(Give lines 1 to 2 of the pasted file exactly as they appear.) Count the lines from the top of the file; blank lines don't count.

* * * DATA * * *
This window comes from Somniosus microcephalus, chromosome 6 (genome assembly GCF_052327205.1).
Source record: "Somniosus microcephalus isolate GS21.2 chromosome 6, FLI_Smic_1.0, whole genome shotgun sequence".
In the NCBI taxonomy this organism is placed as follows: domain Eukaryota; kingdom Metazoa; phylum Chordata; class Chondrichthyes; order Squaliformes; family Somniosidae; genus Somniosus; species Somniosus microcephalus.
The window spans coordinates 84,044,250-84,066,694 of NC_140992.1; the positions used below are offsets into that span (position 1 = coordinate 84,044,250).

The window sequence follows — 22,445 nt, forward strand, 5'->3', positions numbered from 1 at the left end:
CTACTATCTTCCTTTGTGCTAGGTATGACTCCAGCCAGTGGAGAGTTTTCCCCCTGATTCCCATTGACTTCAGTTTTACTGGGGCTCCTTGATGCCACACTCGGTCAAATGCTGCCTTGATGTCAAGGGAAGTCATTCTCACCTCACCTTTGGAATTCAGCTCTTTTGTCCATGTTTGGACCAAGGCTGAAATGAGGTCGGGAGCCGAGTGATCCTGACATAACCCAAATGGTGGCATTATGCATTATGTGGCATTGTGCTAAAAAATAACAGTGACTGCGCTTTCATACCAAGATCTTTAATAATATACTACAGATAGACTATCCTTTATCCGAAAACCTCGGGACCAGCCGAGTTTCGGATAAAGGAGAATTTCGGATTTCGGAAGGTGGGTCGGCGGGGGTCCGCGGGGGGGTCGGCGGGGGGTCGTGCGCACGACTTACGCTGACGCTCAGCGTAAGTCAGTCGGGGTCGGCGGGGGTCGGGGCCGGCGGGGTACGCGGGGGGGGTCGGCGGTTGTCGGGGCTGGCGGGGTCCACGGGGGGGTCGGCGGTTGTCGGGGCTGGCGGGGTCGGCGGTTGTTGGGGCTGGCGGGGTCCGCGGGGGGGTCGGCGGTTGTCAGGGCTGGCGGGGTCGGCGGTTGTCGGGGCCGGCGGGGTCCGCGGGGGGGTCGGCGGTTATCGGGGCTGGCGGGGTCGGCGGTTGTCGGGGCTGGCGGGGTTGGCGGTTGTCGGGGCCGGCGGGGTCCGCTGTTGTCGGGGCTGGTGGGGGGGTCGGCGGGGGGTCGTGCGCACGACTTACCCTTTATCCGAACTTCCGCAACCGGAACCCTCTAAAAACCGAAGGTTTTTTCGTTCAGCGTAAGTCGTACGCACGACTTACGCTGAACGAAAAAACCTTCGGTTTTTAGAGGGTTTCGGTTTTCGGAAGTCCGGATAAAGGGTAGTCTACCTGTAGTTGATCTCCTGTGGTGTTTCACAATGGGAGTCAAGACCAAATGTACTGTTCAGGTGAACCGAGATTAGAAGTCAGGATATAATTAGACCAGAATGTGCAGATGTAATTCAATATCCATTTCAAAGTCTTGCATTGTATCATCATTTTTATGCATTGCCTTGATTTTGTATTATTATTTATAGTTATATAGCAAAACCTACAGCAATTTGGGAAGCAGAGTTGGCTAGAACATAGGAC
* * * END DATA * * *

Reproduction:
This window comes from Somniosus microcephalus, chromosome 6 (genome assembly GCF_052327205.1).
Source record: "Somniosus microcephalus isolate GS21.2 chromosome 6, FLI_Smic_1.0, whole genome shotgun sequence".